It's a description Kardashian wouldn't completely reject, given that soon after joining the defense, he told the LA Times, "I know O.J. better than anyone on the legal team. There are so many things I know about his personality. My job is really strategy and liaison between the lawyers and O.J."
He was accused of hiding evidence.
After rushing to Simpson's side, Kardashian was photographed carrying the athlete's Louis Vuitton garment bag, which Simpson had taken with him to Chicago the night Brown Simpson and Goldman were murdered. According to CNN, prosecutors speculated the garment bag may have contained Simpson's bloody clothes or the murder weapon.
Kardashian claimed he tried to give the bag back to police, but they refused.
"They never sought to do so, in fact when we turned it in to the court nine months later, they still never did any tests to see if there was blood," he told CNN after the trial. "I don't believe they really wanted to know the answer. I think it was better to leave speculation and to let the public think there was something sinister about these bags!"
In 2014 -- more than a decade after Kardashian died of esophageal cancer -- Goldman's father, Fred Goldman, accused him of hiding "evidence that would have convicted 'the killer.'"
His choice to defend Simpson caused a huge rift in his family.
The Kardashian and Simpson clans were so close they considered each other family, but Kris Jenner couldn't support her ex-husband's choice to defend the man she believed brutally murdered one of her closest friends.
With Kardashian and Jenner on different sides, tension within the family ran high.
"We felt really in the middle of this trial. We didn't know which parent to side with," Kim Kardashian revealed in a 2009 interview on "Dr. Phil," recalling the literal division of the family she experienced when she and her sister Kourtney went to the courthouse with their father and spotted their mother sitting on the other side with Nicole's family. "We thought our mom was mad at us for sitting with our dad," she said.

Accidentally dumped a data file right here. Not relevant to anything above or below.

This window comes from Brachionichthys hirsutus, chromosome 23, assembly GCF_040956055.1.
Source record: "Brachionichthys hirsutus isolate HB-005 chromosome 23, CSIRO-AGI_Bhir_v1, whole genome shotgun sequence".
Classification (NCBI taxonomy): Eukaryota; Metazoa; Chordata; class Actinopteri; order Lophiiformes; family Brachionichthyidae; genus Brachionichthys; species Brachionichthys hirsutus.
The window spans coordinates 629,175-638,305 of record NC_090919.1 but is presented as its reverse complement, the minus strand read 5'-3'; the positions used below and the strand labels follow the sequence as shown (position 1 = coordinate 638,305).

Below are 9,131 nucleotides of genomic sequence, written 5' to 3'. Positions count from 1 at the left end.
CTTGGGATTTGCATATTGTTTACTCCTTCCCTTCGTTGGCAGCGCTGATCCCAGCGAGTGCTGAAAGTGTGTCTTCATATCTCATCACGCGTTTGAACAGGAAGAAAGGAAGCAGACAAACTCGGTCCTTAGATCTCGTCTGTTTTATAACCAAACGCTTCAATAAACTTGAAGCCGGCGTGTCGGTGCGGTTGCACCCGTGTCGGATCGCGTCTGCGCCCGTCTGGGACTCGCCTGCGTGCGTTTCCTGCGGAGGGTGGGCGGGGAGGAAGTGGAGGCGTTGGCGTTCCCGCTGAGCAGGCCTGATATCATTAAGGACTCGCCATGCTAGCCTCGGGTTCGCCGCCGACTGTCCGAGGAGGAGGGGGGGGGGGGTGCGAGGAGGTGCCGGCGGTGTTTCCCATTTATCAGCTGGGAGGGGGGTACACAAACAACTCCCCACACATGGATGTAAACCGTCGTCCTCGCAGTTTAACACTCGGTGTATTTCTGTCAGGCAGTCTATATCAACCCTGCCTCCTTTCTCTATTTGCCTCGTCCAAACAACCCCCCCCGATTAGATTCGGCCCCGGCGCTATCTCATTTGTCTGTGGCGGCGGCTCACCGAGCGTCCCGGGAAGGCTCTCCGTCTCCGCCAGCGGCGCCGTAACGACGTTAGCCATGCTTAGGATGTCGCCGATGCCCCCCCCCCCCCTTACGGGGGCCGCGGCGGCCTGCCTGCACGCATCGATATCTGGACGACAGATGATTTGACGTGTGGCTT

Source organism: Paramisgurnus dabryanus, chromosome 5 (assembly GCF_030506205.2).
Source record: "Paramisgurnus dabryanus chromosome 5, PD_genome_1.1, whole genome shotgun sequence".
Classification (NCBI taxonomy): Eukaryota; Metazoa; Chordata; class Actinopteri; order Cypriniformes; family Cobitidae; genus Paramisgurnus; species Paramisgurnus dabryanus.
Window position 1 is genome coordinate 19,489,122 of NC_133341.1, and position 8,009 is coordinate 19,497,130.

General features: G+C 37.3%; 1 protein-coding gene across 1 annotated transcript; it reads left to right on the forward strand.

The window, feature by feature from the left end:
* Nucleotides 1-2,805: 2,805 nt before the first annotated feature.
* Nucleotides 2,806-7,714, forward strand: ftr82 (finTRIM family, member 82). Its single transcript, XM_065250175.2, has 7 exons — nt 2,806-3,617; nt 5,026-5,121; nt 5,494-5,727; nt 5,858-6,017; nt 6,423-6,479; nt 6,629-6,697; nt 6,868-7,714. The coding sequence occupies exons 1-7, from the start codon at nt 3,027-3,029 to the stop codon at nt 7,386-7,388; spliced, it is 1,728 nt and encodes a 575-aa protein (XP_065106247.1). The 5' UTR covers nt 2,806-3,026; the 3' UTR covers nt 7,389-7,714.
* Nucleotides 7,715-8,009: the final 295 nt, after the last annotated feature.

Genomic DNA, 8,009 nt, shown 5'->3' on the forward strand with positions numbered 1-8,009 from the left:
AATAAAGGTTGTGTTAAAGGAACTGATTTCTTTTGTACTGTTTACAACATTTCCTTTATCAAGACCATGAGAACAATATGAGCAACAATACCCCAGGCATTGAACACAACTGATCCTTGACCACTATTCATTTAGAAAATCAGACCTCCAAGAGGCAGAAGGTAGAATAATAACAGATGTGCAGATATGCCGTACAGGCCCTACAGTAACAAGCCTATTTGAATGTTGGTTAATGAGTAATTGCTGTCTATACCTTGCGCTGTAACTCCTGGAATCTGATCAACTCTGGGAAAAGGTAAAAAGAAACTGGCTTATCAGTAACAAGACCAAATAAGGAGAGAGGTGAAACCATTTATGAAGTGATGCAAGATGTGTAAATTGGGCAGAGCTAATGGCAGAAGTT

In the same interview, Kris' then husband Bruce Jenner (who now goes by Caitlyn) admitted to thinking Simpson was guilty. "It was something that really did tear us apart," he said, adding that when Simpson was acquitted he told the girls, "Just because he got a not guilty verdict doesn't mean he didn't do it. And I just don't want to hear his name anymore."
He later expressed doubts of his friend's innocence
A year after Simpson was acquitted, Kardashian would admit his faith in his friend had wavered.
"I have doubts," he told Barbara Walters during a "20/20" interview. "The blood evidence is the biggest thorn in my side; that causes me the greatest problems. So I -- I struggle with the blood evidence."
Kardashian ended up testifying in the civil trial that found Simpson responsible in the wrongful-death lawsuits brought against him by the victims' family members.
Though Kardashian gave testimony in a 1996 deposition on behalf of Brown Simpson and Goldman's families, it proved to be an exhausting and frustrating ordeal, as his lawyers kept objecting to much of the line of questioning, arguing it violated attorney-client privilege.
Kardashian was, however, able to address one of the stranger aspects of his involvement with the case -- the drive he and Simpson took just two days after the murders to LAX airport to track down a set of golf clubs Simpson had left in Chicago.
Kardashian claimed he didn't recall any conversation about playing golf, or why Simpson would need the clubs, but he described Simpson as such: "He was pensive. It was quiet. Which is unlike him," during their drive to the airport.